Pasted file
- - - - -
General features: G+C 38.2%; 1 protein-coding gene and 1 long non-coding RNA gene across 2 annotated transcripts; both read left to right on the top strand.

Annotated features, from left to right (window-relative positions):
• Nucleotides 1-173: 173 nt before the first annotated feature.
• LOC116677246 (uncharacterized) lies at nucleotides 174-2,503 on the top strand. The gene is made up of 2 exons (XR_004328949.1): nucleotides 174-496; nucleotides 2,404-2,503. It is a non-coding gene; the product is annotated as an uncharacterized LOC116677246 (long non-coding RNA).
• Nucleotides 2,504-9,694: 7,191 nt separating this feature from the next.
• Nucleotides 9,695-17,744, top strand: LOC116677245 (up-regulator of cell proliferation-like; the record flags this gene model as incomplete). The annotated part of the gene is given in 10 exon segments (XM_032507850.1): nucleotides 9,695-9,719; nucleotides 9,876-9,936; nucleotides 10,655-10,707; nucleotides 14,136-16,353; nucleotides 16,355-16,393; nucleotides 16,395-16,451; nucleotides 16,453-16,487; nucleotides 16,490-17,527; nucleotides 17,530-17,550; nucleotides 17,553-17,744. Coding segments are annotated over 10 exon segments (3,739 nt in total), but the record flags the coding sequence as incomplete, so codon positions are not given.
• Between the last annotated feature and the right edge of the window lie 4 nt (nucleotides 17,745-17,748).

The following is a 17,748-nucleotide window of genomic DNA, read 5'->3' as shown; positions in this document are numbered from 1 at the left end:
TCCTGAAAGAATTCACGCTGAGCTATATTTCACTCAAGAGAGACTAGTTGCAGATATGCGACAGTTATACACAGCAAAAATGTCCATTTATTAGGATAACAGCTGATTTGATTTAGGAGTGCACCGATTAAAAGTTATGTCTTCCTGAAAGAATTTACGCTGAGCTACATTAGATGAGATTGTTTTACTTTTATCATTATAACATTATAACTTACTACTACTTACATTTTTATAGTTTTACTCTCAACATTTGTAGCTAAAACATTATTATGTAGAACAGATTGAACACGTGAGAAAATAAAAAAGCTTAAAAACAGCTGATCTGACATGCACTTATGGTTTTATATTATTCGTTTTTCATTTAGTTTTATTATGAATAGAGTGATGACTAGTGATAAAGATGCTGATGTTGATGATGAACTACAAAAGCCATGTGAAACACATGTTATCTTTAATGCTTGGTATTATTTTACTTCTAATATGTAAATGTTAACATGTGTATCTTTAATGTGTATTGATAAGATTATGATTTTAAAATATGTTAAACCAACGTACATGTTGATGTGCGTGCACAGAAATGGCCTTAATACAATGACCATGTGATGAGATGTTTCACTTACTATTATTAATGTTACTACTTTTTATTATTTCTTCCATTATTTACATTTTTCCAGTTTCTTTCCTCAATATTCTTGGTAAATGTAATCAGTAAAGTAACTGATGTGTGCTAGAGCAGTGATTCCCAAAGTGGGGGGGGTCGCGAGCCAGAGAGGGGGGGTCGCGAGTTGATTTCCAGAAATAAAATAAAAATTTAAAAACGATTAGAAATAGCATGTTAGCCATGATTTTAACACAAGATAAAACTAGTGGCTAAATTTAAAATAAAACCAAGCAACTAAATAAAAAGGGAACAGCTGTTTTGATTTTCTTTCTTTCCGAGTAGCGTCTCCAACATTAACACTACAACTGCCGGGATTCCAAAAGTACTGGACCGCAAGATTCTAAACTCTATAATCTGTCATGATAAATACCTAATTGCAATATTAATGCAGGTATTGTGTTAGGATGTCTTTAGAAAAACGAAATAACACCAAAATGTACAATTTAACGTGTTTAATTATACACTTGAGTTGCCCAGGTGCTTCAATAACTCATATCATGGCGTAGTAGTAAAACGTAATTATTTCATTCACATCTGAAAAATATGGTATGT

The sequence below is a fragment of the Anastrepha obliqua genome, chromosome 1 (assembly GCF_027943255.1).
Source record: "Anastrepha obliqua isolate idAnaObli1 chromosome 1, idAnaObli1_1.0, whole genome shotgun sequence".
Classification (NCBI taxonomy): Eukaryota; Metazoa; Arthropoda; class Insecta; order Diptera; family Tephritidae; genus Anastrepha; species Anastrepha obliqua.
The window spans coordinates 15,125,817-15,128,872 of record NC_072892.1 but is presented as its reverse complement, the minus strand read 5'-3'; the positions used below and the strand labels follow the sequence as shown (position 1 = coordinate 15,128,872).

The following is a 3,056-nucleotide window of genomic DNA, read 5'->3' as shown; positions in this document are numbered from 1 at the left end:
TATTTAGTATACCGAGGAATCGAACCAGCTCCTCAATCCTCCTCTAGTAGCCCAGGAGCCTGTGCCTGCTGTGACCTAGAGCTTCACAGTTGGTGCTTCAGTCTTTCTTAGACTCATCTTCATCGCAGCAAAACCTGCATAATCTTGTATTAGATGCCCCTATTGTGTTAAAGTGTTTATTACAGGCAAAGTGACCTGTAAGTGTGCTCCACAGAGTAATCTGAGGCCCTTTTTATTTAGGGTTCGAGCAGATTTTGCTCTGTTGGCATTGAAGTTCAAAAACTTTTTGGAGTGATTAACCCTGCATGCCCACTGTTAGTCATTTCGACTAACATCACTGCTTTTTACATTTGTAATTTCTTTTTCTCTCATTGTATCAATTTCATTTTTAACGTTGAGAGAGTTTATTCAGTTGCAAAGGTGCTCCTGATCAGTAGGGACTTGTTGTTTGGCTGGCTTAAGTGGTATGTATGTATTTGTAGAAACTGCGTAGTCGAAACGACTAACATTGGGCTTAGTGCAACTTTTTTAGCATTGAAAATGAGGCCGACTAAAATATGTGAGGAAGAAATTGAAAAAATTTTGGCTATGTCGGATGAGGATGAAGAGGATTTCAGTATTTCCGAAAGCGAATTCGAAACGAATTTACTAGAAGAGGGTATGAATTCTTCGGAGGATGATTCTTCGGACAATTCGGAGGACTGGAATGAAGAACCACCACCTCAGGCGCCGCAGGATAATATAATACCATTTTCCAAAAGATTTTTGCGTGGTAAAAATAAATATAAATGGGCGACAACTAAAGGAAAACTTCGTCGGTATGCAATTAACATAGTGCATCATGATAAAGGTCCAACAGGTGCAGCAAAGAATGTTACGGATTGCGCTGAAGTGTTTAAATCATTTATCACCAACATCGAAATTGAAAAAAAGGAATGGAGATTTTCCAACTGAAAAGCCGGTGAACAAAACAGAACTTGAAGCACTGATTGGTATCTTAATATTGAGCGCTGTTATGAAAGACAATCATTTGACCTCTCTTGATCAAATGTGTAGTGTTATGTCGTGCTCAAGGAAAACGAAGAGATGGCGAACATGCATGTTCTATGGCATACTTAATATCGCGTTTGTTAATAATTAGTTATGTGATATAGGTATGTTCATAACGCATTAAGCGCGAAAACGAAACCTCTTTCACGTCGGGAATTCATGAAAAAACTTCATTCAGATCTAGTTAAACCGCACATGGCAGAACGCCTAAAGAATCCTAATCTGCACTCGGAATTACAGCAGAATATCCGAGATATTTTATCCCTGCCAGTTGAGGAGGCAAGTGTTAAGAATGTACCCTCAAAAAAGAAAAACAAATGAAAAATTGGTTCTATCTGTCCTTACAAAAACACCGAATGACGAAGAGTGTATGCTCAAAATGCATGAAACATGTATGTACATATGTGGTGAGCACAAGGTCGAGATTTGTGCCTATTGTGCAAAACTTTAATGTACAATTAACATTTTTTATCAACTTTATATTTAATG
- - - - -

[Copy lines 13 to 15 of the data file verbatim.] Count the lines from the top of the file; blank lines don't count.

The window spans coordinates 15,125,817-15,128,872 of record NC_072892.1 but is presented as its reverse complement, the minus strand read 5'-3'; the positions used below and the strand labels follow the sequence as shown (position 1 = coordinate 15,128,872).

The following is a 3,056-nucleotide window of genomic DNA, read 5'->3' as shown; positions in this document are numbered from 1 at the left end:
TATTTAGTATACCGAGGAATCGAACCAGCTCCTCAATCCTCCTCTAGTAGCCCAGGAGCCTGTGCCTGCTGTGACCTAGAGCTTCACAGTTGGTGCTTCAGTCTTTCTTAGACTCATCTTCATCGCAGCAAAACCTGCATAATCTTGTATTAGATGCCCCTATTGTGTTAAAGTGTTTATTACAGGCAAAGTGACCTGTAAGTGTGCTCCACAGAGTAATCTGAGGCCCTTTTTATTTAGGGTTCGAGCAGATTTTGCTCTGTTGGCATTGAAGTTCAAAAACTTTTTGGAGTGATTAACCCTGCATGCCCACTGTTAGTCATTTCGACTAACATCACTGCTTTTTACATTTGTAATTTCTTTTTCTCTCATTGTATCAATTTCATTTTTAACGTTGAGAGAGTTTATTCAGTTGCAAAGGTGCTCCTGATCAGTAGGGACTTGTTGTTTGGCTGGCTTAAGTGGTATGTATGTATTTGTAGAAACTGCGTAGTCGAAACGACTAACATTGGGCTTAGTGCAACTTTTTTAGCATTGAAAATGAGGCCGACTAAAATATGTGAGGAAGAAATTGAAAAAATTTTGGCTATGTCGGATGAGGATGAAGAGGATTTCAGTATTTCCGAAAGCGAATTCGAAACGAATTTACTAGAAGAGGGTATGAATTCTTCGGAGGATGATTCTTCGGACAATTCGGAGGACTGGAATGAAGAACCACCACCTCAGGCGCCGCAGGATAATATAATACCATTTTCCAAAAGATTTTTGCGTGGTAAAAATAAATATAAATGGGCGACAACTAAAGGAAAACTTCGTCGGTATGCAATTAACATAGTGCATCATGATAAAGGTCCAACAGGTGCAGCAAAGAATGTTACGGATTGCGCTGAAGTGTTTAAATCATTTATCACCAACATCGAAATTGAAAAAAAGGAATGGAGATTTTCCAACTGAAAAGCCGGTGAACAAAACAGAACTTGAAGCACTGATTGGTATCTTAATATTGAGCGCTGTTATGAAAGACAATCATTTGACCTCTCTTGATCAAATGTGTAGTGTTATGTCGTGCTCAAGGAAAACGAAGAGATGGCGAACATGCATGTTCTATGGCATACTTAATATCGCGTTTGTTAATAATTAGTTATGTGATATAGGTATGTTCATAACGCATTAAGCGCGAAAACGAAACCTCTTTCACGTCGGGAATTCATGAAAAAACTTCATTCAGATCTAGTTAAACCGCACATGGCAGAACGCCTAAAGAATCCTAATCTGCACTCGGAATTACAGCAGAATATCCGAGATATTTTATCCCTGCCAGTTGAGGAGGCAAGTGTTAAGAATGTACCCTCAAAAAAGAAAAACAAATGAAAAATTGGTTCTATCTGTCCTTACAAAAACACCGAATGACGAAGAGTGTATGCTCAAAATGCATGAAACATGTATGTACATATGTGGTGAGCACAAGGTCGAGATTTGTGCCTATTGTGCAAAACTTTAATGTACAATTAACATTTTTTATCAACTTTATATTTAATG